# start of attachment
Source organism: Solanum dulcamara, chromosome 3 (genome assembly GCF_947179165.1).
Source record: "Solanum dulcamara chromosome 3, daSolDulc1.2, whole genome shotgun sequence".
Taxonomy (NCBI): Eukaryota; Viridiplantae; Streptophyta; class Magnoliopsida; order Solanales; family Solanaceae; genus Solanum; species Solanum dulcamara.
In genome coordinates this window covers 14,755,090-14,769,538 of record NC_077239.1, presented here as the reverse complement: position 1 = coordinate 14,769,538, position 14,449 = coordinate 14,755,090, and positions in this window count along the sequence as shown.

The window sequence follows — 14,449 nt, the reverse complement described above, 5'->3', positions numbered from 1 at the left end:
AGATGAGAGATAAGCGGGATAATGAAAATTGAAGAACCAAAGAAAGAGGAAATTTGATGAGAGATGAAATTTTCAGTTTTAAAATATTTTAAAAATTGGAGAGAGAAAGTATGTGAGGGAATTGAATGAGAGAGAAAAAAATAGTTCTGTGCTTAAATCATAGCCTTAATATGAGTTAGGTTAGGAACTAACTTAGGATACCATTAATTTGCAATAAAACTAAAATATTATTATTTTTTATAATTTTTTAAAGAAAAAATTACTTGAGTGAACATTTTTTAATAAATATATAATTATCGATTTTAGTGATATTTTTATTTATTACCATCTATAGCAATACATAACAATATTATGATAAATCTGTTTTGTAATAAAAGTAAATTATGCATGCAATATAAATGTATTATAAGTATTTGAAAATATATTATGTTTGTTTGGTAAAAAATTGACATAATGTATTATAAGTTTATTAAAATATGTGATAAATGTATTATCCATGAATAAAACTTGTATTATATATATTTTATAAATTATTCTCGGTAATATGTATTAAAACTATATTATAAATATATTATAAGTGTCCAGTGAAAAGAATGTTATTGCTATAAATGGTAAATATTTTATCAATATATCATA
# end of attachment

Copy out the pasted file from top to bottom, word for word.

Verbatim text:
Source organism: Solanum dulcamara, chromosome 3 (genome assembly GCF_947179165.1).
Source record: "Solanum dulcamara chromosome 3, daSolDulc1.2, whole genome shotgun sequence".
Taxonomy (NCBI): Eukaryota; Viridiplantae; Streptophyta; class Magnoliopsida; order Solanales; family Solanaceae; genus Solanum; species Solanum dulcamara.
In genome coordinates this window covers 14,755,090-14,769,538 of record NC_077239.1, presented here as the reverse complement: position 1 = coordinate 14,769,538, position 14,449 = coordinate 14,755,090, and positions in this window count along the sequence as shown.

The window sequence follows — 14,449 nt, the reverse complement described above, 5'->3', positions numbered from 1 at the left end:
AGATGAGAGATAAGCGGGATAATGAAAATTGAAGAACCAAAGAAAGAGGAAATTTGATGAGAGATGAAATTTTCAGTTTTAAAATATTTTAAAAATTGGAGAGAGAAAGTATGTGAGGGAATTGAATGAGAGAGAAAAAAATAGTTCTGTGCTTAAATCATAGCCTTAATATGAGTTAGGTTAGGAACTAACTTAGGATACCATTAATTTGCAATAAAACTAAAATATTATTATTTTTTATAATTTTTTAAAGAAAAAATTACTTGAGTGAACATTTTTTAATAAATATATAATTATCGATTTTAGTGATATTTTTATTTATTACCATCTATAGCAATACATAACAATATTATGATAAATCTGTTTTGTAATAAAAGTAAATTATGCATGCAATATAAATGTATTATAAGTATTTGAAAATATATTATGTTTGTTTGGTAAAAAATTGACATAATGTATTATAAGTTTATTAAAATATGTGATAAATGTATTATCCATGAATAAAACTTGTATTATATATATTTTATAAATTATTCTCGGTAATATGTATTAAAACTATATTATAAATATATTATAAGTGTCCAGTGAAAAGAATGTTATTGCTATAAATGGTAAATATTTTATCAATATATCATA